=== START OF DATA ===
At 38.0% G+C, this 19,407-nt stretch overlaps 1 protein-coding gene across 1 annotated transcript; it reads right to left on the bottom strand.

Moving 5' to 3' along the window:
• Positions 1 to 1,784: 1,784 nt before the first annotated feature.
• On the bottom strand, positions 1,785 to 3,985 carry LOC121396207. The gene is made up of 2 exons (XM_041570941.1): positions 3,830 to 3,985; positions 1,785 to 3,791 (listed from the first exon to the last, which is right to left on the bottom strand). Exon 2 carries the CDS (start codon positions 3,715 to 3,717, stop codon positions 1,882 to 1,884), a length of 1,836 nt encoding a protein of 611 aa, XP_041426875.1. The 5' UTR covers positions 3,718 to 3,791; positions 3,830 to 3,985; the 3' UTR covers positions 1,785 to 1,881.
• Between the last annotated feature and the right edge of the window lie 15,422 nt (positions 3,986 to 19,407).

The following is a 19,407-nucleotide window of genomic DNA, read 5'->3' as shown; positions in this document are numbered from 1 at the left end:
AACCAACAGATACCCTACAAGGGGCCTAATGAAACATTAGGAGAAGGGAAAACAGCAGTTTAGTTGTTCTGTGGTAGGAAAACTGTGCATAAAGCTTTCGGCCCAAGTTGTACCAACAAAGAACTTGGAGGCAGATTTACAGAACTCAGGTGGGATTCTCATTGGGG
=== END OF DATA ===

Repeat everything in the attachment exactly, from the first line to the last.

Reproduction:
At 38.0% G+C, this 19,407-nt stretch overlaps 1 protein-coding gene across 1 annotated transcript; it reads right to left on the bottom strand.

Moving 5' to 3' along the window:
• Positions 1 to 1,784: 1,784 nt before the first annotated feature.
• On the bottom strand, positions 1,785 to 3,985 carry LOC121396207. The gene is made up of 2 exons (XM_041570941.1): positions 3,830 to 3,985; positions 1,785 to 3,791 (listed from the first exon to the last, which is right to left on the bottom strand). Exon 2 carries the CDS (start codon positions 3,715 to 3,717, stop codon positions 1,882 to 1,884), a length of 1,836 nt encoding a protein of 611 aa, XP_041426875.1. The 5' UTR covers positions 3,718 to 3,791; positions 3,830 to 3,985; the 3' UTR covers positions 1,785 to 1,881.
• Between the last annotated feature and the right edge of the window lie 15,422 nt (positions 3,986 to 19,407).

The following is a 19,407-nucleotide window of genomic DNA, read 5'->3' as shown; positions in this document are numbered from 1 at the left end:
AACCAACAGATACCCTACAAGGGGCCTAATGAAACATTAGGAGAAGGGAAAACAGCAGTTTAGTTGTTCTGTGGTAGGAAAACTGTGCATAAAGCTTTCGGCCCAAGTTGTACCAACAAAGAACTTGGAGGCAGATTTACAGAACTCAGGTGGGATTCTCATTGGGG